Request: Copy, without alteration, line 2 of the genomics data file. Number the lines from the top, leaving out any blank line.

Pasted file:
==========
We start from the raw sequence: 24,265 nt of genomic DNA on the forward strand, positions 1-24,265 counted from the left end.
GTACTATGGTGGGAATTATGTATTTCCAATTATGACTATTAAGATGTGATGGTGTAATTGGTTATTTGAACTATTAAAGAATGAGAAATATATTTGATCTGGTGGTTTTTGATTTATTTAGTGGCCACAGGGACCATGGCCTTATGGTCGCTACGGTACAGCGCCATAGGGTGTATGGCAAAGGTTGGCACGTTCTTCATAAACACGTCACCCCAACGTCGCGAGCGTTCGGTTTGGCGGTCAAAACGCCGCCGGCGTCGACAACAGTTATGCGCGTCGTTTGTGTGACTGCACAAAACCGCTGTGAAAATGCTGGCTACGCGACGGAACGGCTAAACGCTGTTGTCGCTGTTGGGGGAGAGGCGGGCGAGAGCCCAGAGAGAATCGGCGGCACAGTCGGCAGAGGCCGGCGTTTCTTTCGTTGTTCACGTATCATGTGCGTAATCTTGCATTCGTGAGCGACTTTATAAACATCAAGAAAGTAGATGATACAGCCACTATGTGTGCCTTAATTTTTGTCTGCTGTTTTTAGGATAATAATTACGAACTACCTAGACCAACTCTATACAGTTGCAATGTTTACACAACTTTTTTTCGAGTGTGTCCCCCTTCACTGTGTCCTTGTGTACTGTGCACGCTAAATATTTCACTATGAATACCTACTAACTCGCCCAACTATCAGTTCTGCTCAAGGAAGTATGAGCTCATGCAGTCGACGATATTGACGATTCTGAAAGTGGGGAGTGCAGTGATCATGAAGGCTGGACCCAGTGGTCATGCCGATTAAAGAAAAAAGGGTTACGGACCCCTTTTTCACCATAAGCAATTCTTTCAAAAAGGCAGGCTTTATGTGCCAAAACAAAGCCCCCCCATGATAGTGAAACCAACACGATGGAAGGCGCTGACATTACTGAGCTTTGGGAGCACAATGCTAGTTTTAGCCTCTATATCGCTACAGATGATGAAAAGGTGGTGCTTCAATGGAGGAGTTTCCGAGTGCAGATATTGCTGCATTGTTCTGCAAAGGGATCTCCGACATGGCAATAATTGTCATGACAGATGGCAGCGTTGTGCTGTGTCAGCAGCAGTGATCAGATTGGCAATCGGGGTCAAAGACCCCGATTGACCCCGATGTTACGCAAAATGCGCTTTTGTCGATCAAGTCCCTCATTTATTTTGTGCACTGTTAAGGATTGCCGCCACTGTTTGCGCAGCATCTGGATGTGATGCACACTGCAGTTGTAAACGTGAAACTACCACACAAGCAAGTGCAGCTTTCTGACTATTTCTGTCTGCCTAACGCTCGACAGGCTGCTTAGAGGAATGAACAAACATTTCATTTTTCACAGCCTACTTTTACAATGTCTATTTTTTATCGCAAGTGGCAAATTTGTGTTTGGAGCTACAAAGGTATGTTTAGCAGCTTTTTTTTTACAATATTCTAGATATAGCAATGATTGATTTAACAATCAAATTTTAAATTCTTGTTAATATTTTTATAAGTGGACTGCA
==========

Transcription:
GTACTATGGTGGGAATTATGTATTTCCAATTATGACTATTAAGATGTGATGGTGTAATTGGTTATTTGAACTATTAAAGAATGAGAAATATATTTGATCTGGTGGTTTTTGATTTATTTAGTGGCCACAGGGACCATGGCCTTATGGTCGCTACGGTACAGCGCCATAGGGTGTATGGCAAAGGTTGGCACGTTCTTCATAAACACGTCACCCCAACGTCGCGAGCGTTCGGTTTGGCGGTCAAAACGCCGCCGGCGTCGACAACAGTTATGCGCGTCGTTTGTGTGACTGCACAAAACCGCTGTGAAAATGCTGGCTACGCGACGGAACGGCTAAACGCTGTTGTCGCTGTTGGGGGAGAGGCGGGCGAGAGCCCAGAGAGAATCGGCGGCACAGTCGGCAGAGGCCGGCGTTTCTTTCGTTGTTCACGTATCATGTGCGTAATCTTGCATTCGTGAGCGACTTTATAAACATCAAGAAAGTAGATGATACAGCCACTATGTGTGCCTTAATTTTTGTCTGCTGTTTTTAGGATAATAATTACGAACTACCTAGACCAACTCTATACAGTTGCAATGTTTACACAACTTTTTTTCGAGTGTGTCCCCCTTCACTGTGTCCTTGTGTACTGTGCACGCTAAATATTTCACTATGAATACCTACTAACTCGCCCAACTATCAGTTCTGCTCAAGGAAGTATGAGCTCATGCAGTCGACGATATTGACGATTCTGAAAGTGGGGAGTGCAGTGATCATGAAGGCTGGACCCAGTGGTCATGCCGATTAAAGAAAAAAGGGTTACGGACCCCTTTTTCACCATAAGCAATTCTTTCAAAAAGGCAGGCTTTATGTGCCAAAACAAAGCCCCCCCATGATAGTGAAACCAACACGATGGAAGGCGCTGACATTACTGAGCTTTGGGAGCACAATGCTAGTTTTAGCCTCTATATCGCTACAGATGATGAAAAGGTGGTGCTTCAATGGAGGAGTTTCCGAGTGCAGATATTGCTGCATTGTTCTGCAAAGGGATCTCCGACATGGCAATAATTGTCATGACAGATGGCAGCGTTGTGCTGTGTCAGCAGCAGTGATCAGATTGGCAATCGGGGTCAAAGACCCCGATTGACCCCGATGTTACGCAAAATGCGCTTTTGTCGATCAAGTCCCTCATTTATTTTGTGCACTGTTAAGGATTGCCGCCACTGTTTGCGCAGCATCTGGATGTGATGCACACTGCAGTTGTAAACGTGAAACTACCACACAAGCAAGTGCAGCTTTCTGACTATTTCTGTCTGCCTAACGCTCGACAGGCTGCTTAGAGGAATGAACAAACATTTCATTTTTCACAGCCTACTTTTACAATGTCTATTTTTTATCGCAAGTGGCAAATTTGTGTTTGGAGCTACAAAGGTATGTTTAGCAGCTTTTTTTTTACAATATTCTAGATATAGCAATGATTGATTTAACAATCAAATTTTAAATTCTTGTTAATATTTTTATAAGTGGACTGCA